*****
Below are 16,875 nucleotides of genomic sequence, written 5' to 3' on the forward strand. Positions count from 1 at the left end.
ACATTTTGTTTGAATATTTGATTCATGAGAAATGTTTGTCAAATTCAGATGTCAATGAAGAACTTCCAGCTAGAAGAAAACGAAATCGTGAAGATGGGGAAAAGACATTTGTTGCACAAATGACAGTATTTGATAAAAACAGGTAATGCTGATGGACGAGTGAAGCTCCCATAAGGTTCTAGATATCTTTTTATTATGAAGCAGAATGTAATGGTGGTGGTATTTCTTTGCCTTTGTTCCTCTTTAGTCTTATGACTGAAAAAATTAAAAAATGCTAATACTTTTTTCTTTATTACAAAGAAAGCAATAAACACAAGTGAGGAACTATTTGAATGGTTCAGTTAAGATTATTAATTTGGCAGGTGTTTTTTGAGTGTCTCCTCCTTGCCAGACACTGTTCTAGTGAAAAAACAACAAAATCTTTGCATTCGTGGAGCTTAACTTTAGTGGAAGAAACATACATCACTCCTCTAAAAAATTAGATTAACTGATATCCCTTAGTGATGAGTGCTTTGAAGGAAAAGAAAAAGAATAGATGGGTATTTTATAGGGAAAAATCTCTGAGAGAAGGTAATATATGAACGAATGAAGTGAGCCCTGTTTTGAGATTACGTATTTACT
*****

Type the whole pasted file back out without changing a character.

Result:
Below are 16,875 nucleotides of genomic sequence, written 5' to 3' on the forward strand. Positions count from 1 at the left end.
ACATTTTGTTTGAATATTTGATTCATGAGAAATGTTTGTCAAATTCAGATGTCAATGAAGAACTTCCAGCTAGAAGAAAACGAAATCGTGAAGATGGGGAAAAGACATTTGTTGCACAAATGACAGTATTTGATAAAAACAGGTAATGCTGATGGACGAGTGAAGCTCCCATAAGGTTCTAGATATCTTTTTATTATGAAGCAGAATGTAATGGTGGTGGTATTTCTTTGCCTTTGTTCCTCTTTAGTCTTATGACTGAAAAAATTAAAAAATGCTAATACTTTTTTCTTTATTACAAAGAAAGCAATAAACACAAGTGAGGAACTATTTGAATGGTTCAGTTAAGATTATTAATTTGGCAGGTGTTTTTTGAGTGTCTCCTCCTTGCCAGACACTGTTCTAGTGAAAAAACAACAAAATCTTTGCATTCGTGGAGCTTAACTTTAGTGGAAGAAACATACATCACTCCTCTAAAAAATTAGATTAACTGATATCCCTTAGTGATGAGTGCTTTGAAGGAAAAGAAAAAGAATAGATGGGTATTTTATAGGGAAAAATCTCTGAGAGAAGGTAATATATGAACGAATGAAGTGAGCCCTGTTTTGAGATTACGTATTTACT